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Food Trucks, Cultural Identity, and Social JusticeFrom Loncheras to Lobsta Love$
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Julian Agyeman, Caitlin Matthews, and Hannah Sobel

Print publication date: 2017

Print ISBN-13: 9780262036573

Published to MIT Press Scholarship Online: May 2018

DOI: 10.7551/mitpress/9780262036573.001.0001

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To Serve and to Protect: Food Trucks and Food Safety in a Transforming Los Angeles

To Serve and to Protect: Food Trucks and Food Safety in a Transforming Los Angeles

Chapter:
(p.67) 4 To Serve and to Protect: Food Trucks and Food Safety in a Transforming Los Angeles
Source:
Food Trucks, Cultural Identity, and Social Justice
Author(s):

Mark Vallianatos

Publisher:
The MIT Press
DOI:10.7551/mitpress/9780262036573.003.0004

This chapter explores the evolution of food trucks and food safety regulations for these vehicles in the Los Angeles region between WW2 and the present. It shows how food trucks have reacted to and influenced the region’s industrialization and deindustrialization, and how food trucks became more informal and public as immigration made Los Angeles a majority non-white metropolis. In considering how food safety changed as operators began cooking on board trucks, the chapter examines how safety rules can both protect the public and reflect social norms of legitimacy around identity and public space.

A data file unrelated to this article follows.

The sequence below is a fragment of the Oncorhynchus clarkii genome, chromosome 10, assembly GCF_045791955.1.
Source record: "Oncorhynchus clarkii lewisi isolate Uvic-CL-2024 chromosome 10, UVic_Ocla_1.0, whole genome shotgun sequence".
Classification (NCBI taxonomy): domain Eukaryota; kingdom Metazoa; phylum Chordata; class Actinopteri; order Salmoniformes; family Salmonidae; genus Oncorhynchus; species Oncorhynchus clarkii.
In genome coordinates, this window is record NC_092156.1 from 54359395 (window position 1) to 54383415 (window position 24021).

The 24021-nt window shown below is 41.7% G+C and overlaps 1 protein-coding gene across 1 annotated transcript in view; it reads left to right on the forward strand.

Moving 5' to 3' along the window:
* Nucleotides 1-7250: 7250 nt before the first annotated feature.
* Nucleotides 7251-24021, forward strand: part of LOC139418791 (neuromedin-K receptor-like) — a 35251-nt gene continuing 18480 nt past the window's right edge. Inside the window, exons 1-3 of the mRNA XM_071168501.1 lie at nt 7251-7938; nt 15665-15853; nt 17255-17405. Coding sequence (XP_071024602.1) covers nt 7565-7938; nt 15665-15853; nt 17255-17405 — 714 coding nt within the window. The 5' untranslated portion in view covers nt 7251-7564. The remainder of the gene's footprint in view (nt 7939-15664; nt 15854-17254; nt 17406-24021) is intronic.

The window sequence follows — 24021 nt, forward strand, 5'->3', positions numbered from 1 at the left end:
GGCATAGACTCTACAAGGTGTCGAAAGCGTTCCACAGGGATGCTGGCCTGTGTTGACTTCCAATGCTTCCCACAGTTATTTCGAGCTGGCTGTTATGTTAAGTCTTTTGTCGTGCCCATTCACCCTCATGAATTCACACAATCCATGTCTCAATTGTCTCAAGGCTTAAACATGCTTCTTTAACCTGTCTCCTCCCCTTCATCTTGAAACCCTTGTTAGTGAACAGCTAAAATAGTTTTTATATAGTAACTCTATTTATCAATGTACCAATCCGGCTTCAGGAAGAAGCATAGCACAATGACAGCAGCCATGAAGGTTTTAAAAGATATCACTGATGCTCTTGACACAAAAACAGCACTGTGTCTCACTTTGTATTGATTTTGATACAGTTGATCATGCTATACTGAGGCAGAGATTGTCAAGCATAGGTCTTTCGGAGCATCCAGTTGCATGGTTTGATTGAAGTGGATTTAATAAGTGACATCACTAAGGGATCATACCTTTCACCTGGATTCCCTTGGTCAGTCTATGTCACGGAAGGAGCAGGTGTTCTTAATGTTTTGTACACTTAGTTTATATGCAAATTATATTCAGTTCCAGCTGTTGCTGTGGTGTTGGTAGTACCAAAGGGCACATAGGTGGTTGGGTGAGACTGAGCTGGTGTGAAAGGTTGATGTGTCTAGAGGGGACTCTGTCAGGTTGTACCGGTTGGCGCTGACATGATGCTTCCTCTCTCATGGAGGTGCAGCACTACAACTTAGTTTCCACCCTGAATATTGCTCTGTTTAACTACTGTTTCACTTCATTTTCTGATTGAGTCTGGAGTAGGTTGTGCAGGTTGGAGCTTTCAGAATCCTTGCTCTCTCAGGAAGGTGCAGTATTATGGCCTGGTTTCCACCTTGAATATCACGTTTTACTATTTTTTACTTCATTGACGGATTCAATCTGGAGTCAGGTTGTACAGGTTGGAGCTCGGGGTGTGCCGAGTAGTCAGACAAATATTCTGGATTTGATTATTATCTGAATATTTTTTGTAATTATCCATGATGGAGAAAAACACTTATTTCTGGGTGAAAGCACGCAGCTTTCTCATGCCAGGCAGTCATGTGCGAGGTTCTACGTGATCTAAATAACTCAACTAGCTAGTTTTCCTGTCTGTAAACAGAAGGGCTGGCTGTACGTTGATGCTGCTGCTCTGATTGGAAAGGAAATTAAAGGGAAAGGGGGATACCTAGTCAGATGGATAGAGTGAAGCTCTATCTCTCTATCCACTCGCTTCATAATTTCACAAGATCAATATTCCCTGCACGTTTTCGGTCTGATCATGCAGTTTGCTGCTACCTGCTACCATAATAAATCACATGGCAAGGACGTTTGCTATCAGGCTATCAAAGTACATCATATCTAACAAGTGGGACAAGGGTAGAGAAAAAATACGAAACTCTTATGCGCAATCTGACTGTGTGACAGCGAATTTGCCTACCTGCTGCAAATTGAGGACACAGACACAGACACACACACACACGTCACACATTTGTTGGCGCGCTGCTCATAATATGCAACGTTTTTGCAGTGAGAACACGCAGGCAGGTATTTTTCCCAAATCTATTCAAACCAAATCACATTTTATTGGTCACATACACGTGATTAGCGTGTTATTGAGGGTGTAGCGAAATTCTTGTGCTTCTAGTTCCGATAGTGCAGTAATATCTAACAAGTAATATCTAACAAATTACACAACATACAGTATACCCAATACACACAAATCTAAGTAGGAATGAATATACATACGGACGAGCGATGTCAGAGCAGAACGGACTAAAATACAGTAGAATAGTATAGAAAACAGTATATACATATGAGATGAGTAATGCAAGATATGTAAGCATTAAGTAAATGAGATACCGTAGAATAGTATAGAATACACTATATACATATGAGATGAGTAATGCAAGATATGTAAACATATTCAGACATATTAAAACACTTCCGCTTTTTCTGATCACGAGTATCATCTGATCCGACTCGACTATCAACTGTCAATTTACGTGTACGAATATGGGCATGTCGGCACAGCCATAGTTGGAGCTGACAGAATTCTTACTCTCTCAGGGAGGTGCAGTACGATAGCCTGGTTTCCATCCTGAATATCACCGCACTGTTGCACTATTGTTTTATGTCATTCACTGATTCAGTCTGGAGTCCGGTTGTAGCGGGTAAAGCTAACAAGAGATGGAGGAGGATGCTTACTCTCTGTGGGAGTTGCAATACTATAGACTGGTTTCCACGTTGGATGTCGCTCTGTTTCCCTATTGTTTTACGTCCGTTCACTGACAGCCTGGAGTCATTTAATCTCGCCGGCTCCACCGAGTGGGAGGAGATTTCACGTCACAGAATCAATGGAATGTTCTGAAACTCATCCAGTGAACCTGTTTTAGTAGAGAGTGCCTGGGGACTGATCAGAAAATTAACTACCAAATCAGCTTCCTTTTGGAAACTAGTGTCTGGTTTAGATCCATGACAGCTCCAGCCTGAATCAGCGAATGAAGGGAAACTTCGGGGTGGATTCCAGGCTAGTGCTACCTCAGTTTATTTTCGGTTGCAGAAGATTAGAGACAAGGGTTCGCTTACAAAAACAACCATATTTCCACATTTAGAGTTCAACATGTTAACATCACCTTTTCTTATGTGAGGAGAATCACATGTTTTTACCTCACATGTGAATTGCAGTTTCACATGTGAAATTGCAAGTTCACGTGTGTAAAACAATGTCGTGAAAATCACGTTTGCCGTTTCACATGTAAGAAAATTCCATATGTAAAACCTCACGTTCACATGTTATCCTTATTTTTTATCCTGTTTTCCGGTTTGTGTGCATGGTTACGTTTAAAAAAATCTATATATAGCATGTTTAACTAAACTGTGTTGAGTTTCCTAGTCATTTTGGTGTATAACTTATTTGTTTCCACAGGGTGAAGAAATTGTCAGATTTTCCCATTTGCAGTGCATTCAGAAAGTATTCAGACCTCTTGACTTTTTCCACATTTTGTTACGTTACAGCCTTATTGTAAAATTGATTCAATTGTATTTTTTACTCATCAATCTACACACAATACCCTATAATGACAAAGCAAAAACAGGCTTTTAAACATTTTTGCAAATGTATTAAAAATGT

Keywords:   food trucks, mobile vending, food safety, Los Angeles, taco trucks, catering trucks

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